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Call of Duty: Warzone devs say "Activision tried so hard to stop our union" ahead of final vote

Activision Blizzard lawsuit
(Image credit: Activision Blizzard)

As a group of developers at Raven Software, the Activision Blizzard subsidiary best known these days for its work on Call of Duty: Warzone, begin to send in their votes for unionization, members of the team are sharing their experiences in the months-long push for union recognition.

"Finally being able to vote yes made all of the hard work we’ve put in over these past five months worth it. The fact that Activision tried so hard to stop our union every step of the way makes it clear that a union is necessary at this company," a developer who chose to remain anonymous told the Washington Post (opens in new tab).

A group of just under 30 Raven Software quality assurance staff is eligible to participate in the vote to unionize. Ballots will be counted on May 23 by the Milwaukee office of the National Labor Relations Board.

In December 2021, a group of Raven Software employees staged a strike after a dozen QA contractors were released from the company. That strike ended after eight weeks, when members of the QA team announced the formation of the Game Workers Alliance in collaboration with the Communication Workers of America.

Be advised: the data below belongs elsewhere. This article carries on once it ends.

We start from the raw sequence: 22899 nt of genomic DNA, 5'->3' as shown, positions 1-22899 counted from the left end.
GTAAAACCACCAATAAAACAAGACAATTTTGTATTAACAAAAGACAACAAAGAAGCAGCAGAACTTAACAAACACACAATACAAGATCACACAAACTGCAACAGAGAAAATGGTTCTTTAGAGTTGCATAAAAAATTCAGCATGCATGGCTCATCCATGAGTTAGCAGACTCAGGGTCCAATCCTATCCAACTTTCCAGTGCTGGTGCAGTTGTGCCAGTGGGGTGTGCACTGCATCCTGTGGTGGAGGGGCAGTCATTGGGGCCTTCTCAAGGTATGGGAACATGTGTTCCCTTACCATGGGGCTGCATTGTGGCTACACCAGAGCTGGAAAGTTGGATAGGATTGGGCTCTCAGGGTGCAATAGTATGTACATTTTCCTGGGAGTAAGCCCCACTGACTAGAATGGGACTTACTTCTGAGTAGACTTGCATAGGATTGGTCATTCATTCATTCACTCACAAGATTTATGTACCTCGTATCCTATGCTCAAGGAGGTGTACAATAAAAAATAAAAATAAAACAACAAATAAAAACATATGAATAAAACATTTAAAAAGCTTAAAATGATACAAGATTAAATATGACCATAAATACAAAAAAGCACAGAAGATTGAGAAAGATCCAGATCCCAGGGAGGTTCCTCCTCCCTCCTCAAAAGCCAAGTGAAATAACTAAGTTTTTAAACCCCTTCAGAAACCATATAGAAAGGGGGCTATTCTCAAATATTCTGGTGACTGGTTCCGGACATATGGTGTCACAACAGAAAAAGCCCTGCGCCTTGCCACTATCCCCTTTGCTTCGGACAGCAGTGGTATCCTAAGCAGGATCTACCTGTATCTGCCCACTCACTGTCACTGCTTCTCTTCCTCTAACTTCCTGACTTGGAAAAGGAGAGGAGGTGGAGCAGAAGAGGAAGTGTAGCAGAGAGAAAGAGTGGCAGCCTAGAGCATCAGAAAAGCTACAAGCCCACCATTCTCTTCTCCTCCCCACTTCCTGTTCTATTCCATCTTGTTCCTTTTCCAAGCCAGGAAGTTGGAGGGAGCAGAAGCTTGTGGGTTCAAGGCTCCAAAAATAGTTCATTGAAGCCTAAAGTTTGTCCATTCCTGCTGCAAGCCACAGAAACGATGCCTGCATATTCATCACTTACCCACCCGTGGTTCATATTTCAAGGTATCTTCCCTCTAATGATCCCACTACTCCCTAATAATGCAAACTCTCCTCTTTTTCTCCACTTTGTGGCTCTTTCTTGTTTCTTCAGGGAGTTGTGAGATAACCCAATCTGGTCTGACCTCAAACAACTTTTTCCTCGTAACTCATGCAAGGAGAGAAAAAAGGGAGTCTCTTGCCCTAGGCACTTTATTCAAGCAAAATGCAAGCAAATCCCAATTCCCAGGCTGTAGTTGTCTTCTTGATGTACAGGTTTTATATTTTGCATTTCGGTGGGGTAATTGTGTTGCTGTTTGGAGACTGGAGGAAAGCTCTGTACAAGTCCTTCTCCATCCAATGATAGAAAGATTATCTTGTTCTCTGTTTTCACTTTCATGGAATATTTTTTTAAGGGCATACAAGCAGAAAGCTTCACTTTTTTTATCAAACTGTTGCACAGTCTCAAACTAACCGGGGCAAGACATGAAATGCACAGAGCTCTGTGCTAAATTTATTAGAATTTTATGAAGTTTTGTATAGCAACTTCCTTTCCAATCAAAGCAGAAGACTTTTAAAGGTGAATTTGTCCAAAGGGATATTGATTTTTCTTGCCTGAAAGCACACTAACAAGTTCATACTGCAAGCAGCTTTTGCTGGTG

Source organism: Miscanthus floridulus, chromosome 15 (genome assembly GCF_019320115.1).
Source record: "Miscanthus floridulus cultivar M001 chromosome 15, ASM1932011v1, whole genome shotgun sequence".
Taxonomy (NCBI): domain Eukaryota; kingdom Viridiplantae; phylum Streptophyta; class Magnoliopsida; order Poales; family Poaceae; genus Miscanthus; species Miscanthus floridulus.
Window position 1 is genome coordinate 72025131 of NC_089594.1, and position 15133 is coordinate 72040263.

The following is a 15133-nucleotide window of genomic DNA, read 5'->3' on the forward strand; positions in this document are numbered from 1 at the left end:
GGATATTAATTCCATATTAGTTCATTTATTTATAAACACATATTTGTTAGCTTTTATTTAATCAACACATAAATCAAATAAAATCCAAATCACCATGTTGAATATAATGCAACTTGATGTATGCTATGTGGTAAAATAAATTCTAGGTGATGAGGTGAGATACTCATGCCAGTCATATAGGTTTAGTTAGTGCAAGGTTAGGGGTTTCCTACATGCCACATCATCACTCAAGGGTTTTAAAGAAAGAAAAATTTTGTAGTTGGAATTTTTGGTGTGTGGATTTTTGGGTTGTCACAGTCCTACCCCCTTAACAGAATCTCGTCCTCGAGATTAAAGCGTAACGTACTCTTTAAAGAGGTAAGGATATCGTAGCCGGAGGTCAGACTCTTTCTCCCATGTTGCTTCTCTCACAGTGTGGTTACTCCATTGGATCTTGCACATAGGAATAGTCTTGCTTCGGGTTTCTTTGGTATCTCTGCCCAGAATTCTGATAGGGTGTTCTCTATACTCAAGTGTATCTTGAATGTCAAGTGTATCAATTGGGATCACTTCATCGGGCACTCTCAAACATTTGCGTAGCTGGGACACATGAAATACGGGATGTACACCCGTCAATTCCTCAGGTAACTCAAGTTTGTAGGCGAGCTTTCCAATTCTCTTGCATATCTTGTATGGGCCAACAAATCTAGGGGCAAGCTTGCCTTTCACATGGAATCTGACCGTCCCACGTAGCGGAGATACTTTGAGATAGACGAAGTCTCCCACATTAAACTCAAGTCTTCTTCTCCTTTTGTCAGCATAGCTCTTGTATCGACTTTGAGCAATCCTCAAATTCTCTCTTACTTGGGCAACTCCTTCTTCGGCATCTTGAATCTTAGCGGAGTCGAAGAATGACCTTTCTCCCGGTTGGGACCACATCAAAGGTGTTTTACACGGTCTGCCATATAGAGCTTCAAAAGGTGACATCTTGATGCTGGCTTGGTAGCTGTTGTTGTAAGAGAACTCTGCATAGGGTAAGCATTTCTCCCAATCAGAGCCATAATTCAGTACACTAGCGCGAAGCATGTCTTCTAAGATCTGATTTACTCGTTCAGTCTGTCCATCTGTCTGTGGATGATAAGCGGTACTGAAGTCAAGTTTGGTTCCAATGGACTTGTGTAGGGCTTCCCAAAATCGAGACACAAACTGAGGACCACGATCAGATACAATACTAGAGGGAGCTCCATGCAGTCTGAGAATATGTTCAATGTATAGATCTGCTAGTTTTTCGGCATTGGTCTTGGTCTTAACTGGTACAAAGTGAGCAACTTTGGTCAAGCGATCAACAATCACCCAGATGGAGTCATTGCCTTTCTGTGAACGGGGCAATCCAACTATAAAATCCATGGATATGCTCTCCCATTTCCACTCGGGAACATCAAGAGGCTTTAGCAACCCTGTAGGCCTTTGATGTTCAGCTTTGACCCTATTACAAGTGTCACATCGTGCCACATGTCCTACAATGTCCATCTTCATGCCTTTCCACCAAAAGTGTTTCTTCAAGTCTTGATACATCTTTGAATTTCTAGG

Activision Blizzard did not recognize the union at the time of its formation in January. As the QA workers under the GWA banner pushed for a union vote, the publisher argued that all of Raven should participate. The dispute went before the NLRB, which ruled that the union vote could go ahead with the smaller group of QA workers (opens in new tab).

According to the Washington Post, leadership at Raven has suggested that unionization could negatively affect promotions and benefits, or impede game development. An internal email reportedly sent to employees reportedly contained a graphic saying "please vote no."

Shortly after staff petitioned the NLRB, Raven split QA workers into different parts of the studio, as part of what the company called an "embedded tester model." Employees tell the Washington Post that their duties have become inconsistent since the move. One says "we have more to do than we can ever possibly accomplish in a day, and other days we’re sitting around waiting to hear what we should work on. We aren’t all on the same page anymore."

While the buyout of Activision Blizzard won't meet final approvals for some time, Microsoft has said it won't "stand in the way" of a union at the company.

The ramifications of the lawsuit against Activision Blizzard continue to unfold.

Dustin Bailey joined the GamesRadar team as a Staff Writer in May 2022, and is currently based in Missouri. He's been covering games (with occasional dalliances in the worlds of anime and pro wrestling) since 2015, first as a freelancer, then as a news writer at PCGamesN for nearly five years. His love for games was sparked somewhere between Metal Gear Solid 2 and Knights of the Old Republic, and these days you can usually find him splitting his entertainment time between retro gaming, the latest big action-adventure title, or a long haul in American Truck Simulator.